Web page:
We decide to sell the car in Poplar, Montana. Well, not sell it, really, but trade it in for a less expensive car and get some cash. I have credit cards by I am leery of using them; Oliver must be well on his way, and since the cards are in his name, American Express would gladly give him a record of the last purchases, their dates and locations. The last time I used a credit card was just at the border of California and Arizona, to get gas. And in truth we have stretched our several hundred dollars a third of the way across America, which deserves mention. Why couldn’t we have run out in Palm Springs of Aspen, a town steeped in an inflated economy and populated by the rich? Why Montana?

“Poplar,” Rebecca says. She is in charge of reading the small brown road signs that line Route 2. The Missouri River runs on her side of the car, right alongside the highway. When we were bored earlier we tried to outrace it. She is sitting cross-legged, her hair flying wildly around her face. She hasn’t brushed it yet today-we had to sleep in the car last night since we had no money for a motel, and thank God it was warm enough. We put down the back seat and spread an old blanket across the rusty hinges. We used the spare tire as a pillow. It was nice, actually, the way we could see the stars. “I can’t see the place from here,” Rebecca says. “Maybe we’d better turn off.”

We are looking for a town that seems well populated, which is a fifty-fifty toss-up this far north in Montana. We gave up trying to find a car dealership hours ago. Apparently, many gas stations double as dealerships in Montana.

I’ve promised Rebecca she can pick the car. After all, her birthday is tomorrow and she didn’t even complain about sleeping in the back of the wagon. We had a long discussion about the most practical type of car and our dream cars (Mercedes for me, Miata for her) and the likelihood of finding any vehicle in Montana that will actually start.

I pull off the exit and brake at the end of a dusty dirt road. There is no sign, no more road, nothing. I haven’t any idea which way to turn, so I look at Rebecca. “Looks like Poplar isn’t too pop’lar,” she says, and giggles.

To my left is a heavily wooded area. To my right is a purple mountain. The only place to go would be straight ahead, which means crossing through a field of some sort that is laced with red wildflowers and yellow berries. “Hang on,” I warn Rebecca, and then shifting the station wagon into overdrive, I roll its thick tires over the weeds and tall grass.

The grass is so tall that I cannot see out the windshield. I am afraid of running over a little kid, or a cow, or crashing into a combine. It is a little like driving through a car wash, where those wet cloths massage the surface of your car like a million lapping tongues, except here we are in a tunnel of soft silver brushes. We roll along, five miles per hour, with our fingers crossed.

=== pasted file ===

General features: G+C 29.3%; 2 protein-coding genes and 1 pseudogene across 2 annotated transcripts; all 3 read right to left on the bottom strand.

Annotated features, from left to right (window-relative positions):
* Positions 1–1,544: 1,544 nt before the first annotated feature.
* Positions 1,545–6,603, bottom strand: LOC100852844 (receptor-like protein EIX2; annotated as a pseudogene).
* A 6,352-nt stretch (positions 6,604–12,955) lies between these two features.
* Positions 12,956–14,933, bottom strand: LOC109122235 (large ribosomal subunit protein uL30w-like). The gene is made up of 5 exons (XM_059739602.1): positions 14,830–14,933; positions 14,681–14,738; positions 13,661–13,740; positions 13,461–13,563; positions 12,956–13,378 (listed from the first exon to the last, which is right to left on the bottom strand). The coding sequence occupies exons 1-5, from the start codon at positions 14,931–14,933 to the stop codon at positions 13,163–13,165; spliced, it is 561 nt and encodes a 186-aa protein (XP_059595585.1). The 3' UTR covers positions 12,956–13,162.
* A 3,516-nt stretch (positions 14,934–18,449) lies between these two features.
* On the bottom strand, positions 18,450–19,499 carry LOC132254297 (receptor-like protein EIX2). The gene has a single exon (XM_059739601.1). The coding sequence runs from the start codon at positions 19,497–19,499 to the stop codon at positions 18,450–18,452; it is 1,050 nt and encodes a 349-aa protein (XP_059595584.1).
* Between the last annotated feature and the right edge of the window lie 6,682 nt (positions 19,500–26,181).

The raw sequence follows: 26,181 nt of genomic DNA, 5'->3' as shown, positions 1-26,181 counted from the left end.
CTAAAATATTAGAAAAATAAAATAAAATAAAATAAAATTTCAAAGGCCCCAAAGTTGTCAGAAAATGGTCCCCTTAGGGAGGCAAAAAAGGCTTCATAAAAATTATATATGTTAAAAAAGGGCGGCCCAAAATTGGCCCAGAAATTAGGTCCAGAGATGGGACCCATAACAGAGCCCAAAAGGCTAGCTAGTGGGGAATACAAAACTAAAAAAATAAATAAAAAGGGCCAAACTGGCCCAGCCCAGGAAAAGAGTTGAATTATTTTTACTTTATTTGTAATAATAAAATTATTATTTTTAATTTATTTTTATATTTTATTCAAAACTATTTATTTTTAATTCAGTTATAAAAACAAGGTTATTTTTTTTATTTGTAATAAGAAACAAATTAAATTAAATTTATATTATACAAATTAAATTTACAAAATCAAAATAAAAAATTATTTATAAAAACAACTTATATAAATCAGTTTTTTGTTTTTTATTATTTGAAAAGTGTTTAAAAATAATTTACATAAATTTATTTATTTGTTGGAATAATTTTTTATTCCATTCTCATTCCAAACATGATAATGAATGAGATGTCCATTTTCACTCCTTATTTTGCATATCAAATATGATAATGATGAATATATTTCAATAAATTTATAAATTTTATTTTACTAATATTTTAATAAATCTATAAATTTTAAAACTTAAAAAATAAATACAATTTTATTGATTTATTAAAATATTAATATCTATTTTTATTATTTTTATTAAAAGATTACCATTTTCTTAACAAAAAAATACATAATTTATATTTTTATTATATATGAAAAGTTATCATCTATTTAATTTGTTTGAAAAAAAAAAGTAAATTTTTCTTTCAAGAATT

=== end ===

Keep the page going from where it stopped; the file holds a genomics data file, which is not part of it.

“This is wild,” Rebecca says. “we don’t have towns like this around San Diego.”

“No,” I admit, not quite certain if that is for better or for worse.

“I could get out,” she suggests. “I could scope for you. You know, tell you if you’re about to hit a woodchuck or something.”

“I don’t want you leaving this car. Then there’s the chance I’ll hit you.”

Rebecca sighs and resigns herself to slumping down in her seat again. She starts to French-braid her hair, an incredible feat to me, since she has no mirror for reference. She braids all the way to the bottom but she has lost her ponytail holder. Rummaging through the garbage trapped between the seats she comes up with a trash bag twist-tie, and improvises.

Suddenly the field opens and I am inches away from a Coke machine. I slam my foot on the brake and send Rebecca crashing into the windshield. “Shit,” she says, rubbing her forehead. “What are you trying to do to me?” Then she looks out the windshield. “What is that doing here?”

I back up several feet so that I can maneuver the car around the vending machine. As I break through the last row of reeds, the car rolls, free, onto the blacktop of a gas station. There is only one pump and a small concrete building, not large enough for service. However, at least ten cars are lined up in a row diagonally across from where we are parked, which leads me to believe they may be for sale. An old man with white hair braided down his back is leaning against the pump, doing a crossword puzzle. He looks at us but doesn’t seem surprised that we have driven out of a field. He says, “What’s a five letter word for ‘irritate’?”

“Annoy.” I step out of the car.

The man makes no effort to look at me. He fills in the word I’ve given him. “It fits. What can I do for you?”